Law enforcement officials and community leaders from the greater Springfield Massachusetts area met Monday to consider ways to deter crime. WAMC”s Pioneer Valley Bureau Chief Paul Tuthill reports
Hampden County District Attorney Mark Mastroianni believes a policing model that employs strong community partnerships and focused deterrence can be a successful strategy to reduce violence in high crime areas of Springfield and Holyoke.
The DA , Monday, hosted a crime prevention strategy conference. It was attended by the Chiefs of Police from each of Hampden County’s cities and several suburban towns, other local law enforcement officials and a federal prosecutor. Others in attendance included the Mayor of Springfield and two of his top staff members, the Springfield School Superintendent, and community organizers.
The recently retired police chief of High Point North Carolina, James Fealy said his department had been nationally recognized for their success in implementing the strategy. Over the last decade, violent crime in High Point dropped 47 percent.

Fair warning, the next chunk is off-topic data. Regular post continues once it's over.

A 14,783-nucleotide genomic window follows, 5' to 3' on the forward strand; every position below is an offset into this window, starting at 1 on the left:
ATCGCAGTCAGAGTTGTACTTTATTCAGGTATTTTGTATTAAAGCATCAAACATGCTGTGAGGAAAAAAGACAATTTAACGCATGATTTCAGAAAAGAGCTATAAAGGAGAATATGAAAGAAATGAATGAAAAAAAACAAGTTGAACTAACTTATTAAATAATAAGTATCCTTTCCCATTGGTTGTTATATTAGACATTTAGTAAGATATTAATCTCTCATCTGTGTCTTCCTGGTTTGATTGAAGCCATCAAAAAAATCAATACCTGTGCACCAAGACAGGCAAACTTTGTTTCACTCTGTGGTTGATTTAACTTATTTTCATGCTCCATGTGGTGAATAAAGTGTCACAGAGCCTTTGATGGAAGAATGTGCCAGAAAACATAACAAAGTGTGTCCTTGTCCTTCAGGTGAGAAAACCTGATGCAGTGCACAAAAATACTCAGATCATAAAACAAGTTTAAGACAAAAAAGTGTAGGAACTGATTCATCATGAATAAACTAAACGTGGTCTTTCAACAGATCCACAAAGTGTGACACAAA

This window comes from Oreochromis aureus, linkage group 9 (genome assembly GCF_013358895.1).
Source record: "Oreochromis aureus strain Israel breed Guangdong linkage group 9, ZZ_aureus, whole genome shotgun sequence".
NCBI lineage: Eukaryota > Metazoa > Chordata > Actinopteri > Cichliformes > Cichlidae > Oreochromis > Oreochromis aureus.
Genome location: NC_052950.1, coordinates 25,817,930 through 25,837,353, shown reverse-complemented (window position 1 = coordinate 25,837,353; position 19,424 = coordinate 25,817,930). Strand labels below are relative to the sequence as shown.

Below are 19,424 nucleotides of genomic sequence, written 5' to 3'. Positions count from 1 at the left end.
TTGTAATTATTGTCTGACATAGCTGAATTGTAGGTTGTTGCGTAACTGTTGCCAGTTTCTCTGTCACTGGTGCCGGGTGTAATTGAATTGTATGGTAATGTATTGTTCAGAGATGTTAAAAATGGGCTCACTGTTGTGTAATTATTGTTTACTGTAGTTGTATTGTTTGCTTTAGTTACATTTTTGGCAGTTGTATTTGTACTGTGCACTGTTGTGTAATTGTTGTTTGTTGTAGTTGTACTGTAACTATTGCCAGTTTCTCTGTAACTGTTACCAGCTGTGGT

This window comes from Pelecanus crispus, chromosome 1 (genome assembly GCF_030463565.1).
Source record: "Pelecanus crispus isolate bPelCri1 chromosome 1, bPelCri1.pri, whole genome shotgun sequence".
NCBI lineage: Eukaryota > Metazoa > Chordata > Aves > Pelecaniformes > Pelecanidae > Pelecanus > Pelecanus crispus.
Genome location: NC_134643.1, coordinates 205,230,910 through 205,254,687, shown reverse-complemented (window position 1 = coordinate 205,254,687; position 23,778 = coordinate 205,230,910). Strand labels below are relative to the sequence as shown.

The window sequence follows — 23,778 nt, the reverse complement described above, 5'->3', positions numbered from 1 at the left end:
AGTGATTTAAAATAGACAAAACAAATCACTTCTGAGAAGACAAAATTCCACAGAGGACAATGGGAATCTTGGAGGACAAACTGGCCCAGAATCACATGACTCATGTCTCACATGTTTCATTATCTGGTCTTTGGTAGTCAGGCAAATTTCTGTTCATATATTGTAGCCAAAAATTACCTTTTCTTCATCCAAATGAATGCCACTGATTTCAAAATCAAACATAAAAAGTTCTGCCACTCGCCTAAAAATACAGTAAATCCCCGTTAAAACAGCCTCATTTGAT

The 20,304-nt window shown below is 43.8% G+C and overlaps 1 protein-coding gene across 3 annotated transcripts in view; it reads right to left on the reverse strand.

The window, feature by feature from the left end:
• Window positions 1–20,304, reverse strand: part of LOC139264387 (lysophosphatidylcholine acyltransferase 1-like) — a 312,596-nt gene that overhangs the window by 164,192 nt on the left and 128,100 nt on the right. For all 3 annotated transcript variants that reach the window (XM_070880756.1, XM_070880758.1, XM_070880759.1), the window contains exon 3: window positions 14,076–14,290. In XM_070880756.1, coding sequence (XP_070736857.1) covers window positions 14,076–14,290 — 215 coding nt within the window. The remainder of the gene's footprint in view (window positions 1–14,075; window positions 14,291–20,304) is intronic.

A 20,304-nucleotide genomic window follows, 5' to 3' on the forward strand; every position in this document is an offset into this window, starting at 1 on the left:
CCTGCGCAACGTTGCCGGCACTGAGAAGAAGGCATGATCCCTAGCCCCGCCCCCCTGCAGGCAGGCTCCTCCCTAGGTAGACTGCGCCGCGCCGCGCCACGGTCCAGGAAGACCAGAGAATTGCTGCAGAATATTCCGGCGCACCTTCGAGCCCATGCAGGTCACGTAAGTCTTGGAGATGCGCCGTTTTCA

Fealy said his police department focused on deterring gang violence and drug dealing, specifically targeting so-called open air drug markets. He said the strategy resulted in the drug markets closing down almost overnight, not reopening and not moving somewhere else.
The approach to crime fighting goes beyond community policing, which is often superficial, to actively engaging members of the community as partners with police.
The retired chief acknowledges that a trust gap between police and minority communities can be difficult to bridge.
The president of the Springfield Chapter of the N A A C P Talbert Swan said he would welcome more dialogue between the police and the minority communities.
Participants in today’s conference admitted that innovation can be a tough sell at times with law enforcement traditionalists who often occupy command positions in local police departments.